Bill Carpenter & Service, A Hospice Volunteer Spotlight

| 4 Comments

Service of Bill Carpenter, Hospice Volunteer

Bill Carpenter, Hosparus Volunteer

Living A Life of Service

Bill and I met late morning at a local coffee shop on a crisp and sunny fall day. I imagined that he had been busy running errands and in between was stopping by to chat with me, yet he approached with a peaceful presence that was instantly apparent as we began our conversation. The wisdom I immediately sensed in this elderly gentleman began to slowly show itself through his sharing of significant life experiences and a strong commitment to fulfilling his life’s higher purpose.

With many community ties to Hosparus of Louisville (via personal connections through church along with his own sister’s husband’s direct experience with the organization), Bill recognized the significant need that Hosparus fulfills. To him, serving as a hospice volunteer is merely another way to serve others. He and his wife, Billie, of more than fifty years, together decided early on to make their home and life one of hospitality.

To this day, he believes: “I’m not alive for me, I’m alive to help others.” This mission of service drives Bill to volunteer for the Hosparus Intensive Care Unit on Saturday afternoons, the Grief Counseling Center on the second and fourth Thursday of the month and respite home visits during the week.

Bill’s early experience of loss was profound, recalling the death of his father when he was only five years old. He recounted the story, pausing to find the right words, of seeing the impact of his father’s death and how it affected his life afterwards.

He described the experience as: “Having opened his soul to another dimension of life—another perspective about life; ‘an experience that changed him forever.”

As we delved further into how the volunteer service experience for Hosparus has changed his life and what he has learned through many patient encounters, profound reflections began to surface and I found myself half-teasingly asking: “Could you be at my bedside when I die?”

Surprisingly, Bill did not describe his volunteer experience as “life changing” (most volunteers do). Rather, he feels volunteering is what keeps him going, receiving satisfaction from helping people; “I don’t need drugs, or the opportunity to travel the world to feel fulfilled, just the opportunity to serve.” And, within that service, he draws strength from his connection to a higher being, a God with whom gives him profound satisfaction and security.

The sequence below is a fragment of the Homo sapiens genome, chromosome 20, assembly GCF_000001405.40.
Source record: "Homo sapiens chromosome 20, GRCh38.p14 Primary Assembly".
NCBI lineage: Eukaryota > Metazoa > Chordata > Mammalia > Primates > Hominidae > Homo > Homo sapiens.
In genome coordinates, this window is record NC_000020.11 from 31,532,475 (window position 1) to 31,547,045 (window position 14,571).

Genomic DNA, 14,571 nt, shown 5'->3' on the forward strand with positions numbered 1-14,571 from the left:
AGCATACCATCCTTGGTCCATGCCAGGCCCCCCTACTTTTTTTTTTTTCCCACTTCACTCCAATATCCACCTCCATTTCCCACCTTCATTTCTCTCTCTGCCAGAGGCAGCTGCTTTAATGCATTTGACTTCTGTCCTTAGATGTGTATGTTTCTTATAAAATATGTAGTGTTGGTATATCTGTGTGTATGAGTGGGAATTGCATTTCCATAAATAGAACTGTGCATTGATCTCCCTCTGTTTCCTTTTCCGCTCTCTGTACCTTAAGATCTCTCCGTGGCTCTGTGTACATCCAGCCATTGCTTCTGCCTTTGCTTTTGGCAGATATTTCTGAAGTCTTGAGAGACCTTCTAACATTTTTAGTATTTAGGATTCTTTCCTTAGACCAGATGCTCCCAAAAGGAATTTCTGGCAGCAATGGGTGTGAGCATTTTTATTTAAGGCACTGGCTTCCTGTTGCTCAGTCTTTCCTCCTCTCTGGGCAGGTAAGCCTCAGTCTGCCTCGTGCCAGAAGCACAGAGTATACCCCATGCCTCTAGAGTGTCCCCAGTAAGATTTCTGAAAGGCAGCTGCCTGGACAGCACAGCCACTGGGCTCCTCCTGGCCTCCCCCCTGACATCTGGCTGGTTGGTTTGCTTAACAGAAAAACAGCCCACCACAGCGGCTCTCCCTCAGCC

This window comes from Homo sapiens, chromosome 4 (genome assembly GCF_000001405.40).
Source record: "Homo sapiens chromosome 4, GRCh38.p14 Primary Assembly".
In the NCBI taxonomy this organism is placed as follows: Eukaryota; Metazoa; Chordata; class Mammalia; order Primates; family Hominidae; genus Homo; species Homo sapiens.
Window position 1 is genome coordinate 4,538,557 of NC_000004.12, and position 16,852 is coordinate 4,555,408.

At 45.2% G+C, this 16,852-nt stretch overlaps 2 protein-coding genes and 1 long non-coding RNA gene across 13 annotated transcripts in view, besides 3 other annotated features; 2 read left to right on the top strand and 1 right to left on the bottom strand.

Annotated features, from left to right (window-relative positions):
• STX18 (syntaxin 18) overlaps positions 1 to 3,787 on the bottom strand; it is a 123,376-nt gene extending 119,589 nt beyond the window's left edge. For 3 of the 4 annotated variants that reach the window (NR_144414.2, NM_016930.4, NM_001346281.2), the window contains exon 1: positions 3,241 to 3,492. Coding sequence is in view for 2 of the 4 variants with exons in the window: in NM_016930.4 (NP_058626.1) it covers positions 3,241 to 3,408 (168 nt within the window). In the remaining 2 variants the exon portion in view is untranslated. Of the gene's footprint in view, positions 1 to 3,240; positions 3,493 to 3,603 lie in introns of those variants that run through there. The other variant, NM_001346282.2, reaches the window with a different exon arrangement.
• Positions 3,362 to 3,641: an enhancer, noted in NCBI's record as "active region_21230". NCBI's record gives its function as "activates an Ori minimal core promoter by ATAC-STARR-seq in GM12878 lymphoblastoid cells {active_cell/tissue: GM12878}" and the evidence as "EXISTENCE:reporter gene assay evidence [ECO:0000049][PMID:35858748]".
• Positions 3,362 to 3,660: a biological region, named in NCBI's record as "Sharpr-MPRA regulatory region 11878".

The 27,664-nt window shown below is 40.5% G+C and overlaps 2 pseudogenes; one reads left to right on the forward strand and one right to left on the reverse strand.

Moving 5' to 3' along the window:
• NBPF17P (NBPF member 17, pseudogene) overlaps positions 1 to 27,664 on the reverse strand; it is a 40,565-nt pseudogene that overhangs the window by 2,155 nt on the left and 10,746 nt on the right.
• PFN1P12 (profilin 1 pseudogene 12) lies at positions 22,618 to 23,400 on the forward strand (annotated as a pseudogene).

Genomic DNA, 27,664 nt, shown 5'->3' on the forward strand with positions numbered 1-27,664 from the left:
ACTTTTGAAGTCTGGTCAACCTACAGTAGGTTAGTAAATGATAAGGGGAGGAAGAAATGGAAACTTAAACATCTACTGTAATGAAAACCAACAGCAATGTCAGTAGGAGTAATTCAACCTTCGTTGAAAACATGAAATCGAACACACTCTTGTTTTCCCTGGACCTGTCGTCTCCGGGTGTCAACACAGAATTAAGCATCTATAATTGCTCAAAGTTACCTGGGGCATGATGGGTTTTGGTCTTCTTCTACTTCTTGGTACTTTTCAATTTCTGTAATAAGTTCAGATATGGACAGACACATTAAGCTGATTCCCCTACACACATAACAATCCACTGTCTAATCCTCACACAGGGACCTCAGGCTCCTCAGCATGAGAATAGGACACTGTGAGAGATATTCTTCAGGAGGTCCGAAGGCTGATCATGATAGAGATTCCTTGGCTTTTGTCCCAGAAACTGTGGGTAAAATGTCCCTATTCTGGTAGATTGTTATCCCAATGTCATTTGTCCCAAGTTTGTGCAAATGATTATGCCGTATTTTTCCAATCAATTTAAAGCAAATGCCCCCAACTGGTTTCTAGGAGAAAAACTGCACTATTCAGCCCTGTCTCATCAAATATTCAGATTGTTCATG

However, Bill does acknowledge that many experiences with Hosparus patients are a reminder to him of what is important in life.

“To me, I’m aware of what connects us, not what makes us different,” he tells me.

I asked him if maybe this was the gift we can’t always articulate as volunteers.

He nodded in agreement and added: “I think it is a verification of what life’s ambition is all about.” And, he added: “What’s happening is the more experiences you have, the wiser you become. To me, I’m in school everyday and I’m going to learn how to be a better person.”

It is gratifying to know someone as wise as Bill Carpenter.

Bill Carpenter’s Reflections

Bill is a volunteer with Hosparus

Related Web Links
Seeking Comfort In His Final Days
Learning to Die
Writing to a Friend in Hospice

Spotlight TAKEAWAYS

  • Live a life of service to others
  • Nurture the awareness of what connects us, not what makes us different

Author: Mary York

Mary is a volunteer for Hosparus of Louisville and the Founder of the Windows Within Project.

4 Comments

  1. Mary, thank you so much for this wonderful project! Volunteers are the heart and soul of hospice care and story telling helps us remember the impact of relationships throughout our lives and deaths.

    • Thanks Joanie, I agree. The stories Hospice volunteers share are so meaningful and thought provoking and they help us all understand what is really important in life.

  2. Mary, Thank you and Bill for sharing this profound experience: much of the good done in this world is done by the likes of Bill. Great things are done by simple and small means: Like the fruit loaded tree having had its origin in a seedling. Bill’s service has had its conception deep in his compassion- filled soul.
    What a profound feast in quiet humanity !!!!!

Leave a Reply

Required fields are marked *.


Pin It on Pinterest

Share This

Share This Post With Your Friends!